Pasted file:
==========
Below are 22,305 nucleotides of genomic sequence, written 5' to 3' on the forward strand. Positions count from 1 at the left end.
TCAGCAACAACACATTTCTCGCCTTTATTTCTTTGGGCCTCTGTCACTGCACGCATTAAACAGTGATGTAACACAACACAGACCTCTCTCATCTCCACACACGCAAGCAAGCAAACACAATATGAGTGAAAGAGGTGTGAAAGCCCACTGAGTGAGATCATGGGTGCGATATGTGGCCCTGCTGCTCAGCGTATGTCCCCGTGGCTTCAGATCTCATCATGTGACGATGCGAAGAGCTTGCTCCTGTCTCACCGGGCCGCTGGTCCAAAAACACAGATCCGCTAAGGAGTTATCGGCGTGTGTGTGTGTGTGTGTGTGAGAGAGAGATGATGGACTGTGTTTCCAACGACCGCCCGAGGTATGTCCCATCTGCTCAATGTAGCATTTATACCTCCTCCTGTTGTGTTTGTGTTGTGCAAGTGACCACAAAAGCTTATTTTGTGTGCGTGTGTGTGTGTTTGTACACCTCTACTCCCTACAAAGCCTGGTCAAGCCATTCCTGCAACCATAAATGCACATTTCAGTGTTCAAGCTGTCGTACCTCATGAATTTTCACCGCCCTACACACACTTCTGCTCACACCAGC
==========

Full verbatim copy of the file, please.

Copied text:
Below are 22,305 nucleotides of genomic sequence, written 5' to 3' on the forward strand. Positions count from 1 at the left end.
TCAGCAACAACACATTTCTCGCCTTTATTTCTTTGGGCCTCTGTCACTGCACGCATTAAACAGTGATGTAACACAACACAGACCTCTCTCATCTCCACACACGCAAGCAAGCAAACACAATATGAGTGAAAGAGGTGTGAAAGCCCACTGAGTGAGATCATGGGTGCGATATGTGGCCCTGCTGCTCAGCGTATGTCCCCGTGGCTTCAGATCTCATCATGTGACGATGCGAAGAGCTTGCTCCTGTCTCACCGGGCCGCTGGTCCAAAAACACAGATCCGCTAAGGAGTTATCGGCGTGTGTGTGTGTGTGTGTGTGAGAGAGAGATGATGGACTGTGTTTCCAACGACCGCCCGAGGTATGTCCCATCTGCTCAATGTAGCATTTATACCTCCTCCTGTTGTGTTTGTGTTGTGCAAGTGACCACAAAAGCTTATTTTGTGTGCGTGTGTGTGTGTTTGTACACCTCTACTCCCTACAAAGCCTGGTCAAGCCATTCCTGCAACCATAAATGCACATTTCAGTGTTCAAGCTGTCGTACCTCATGAATTTTCACCGCCCTACACACACTTCTGCTCACACCAGC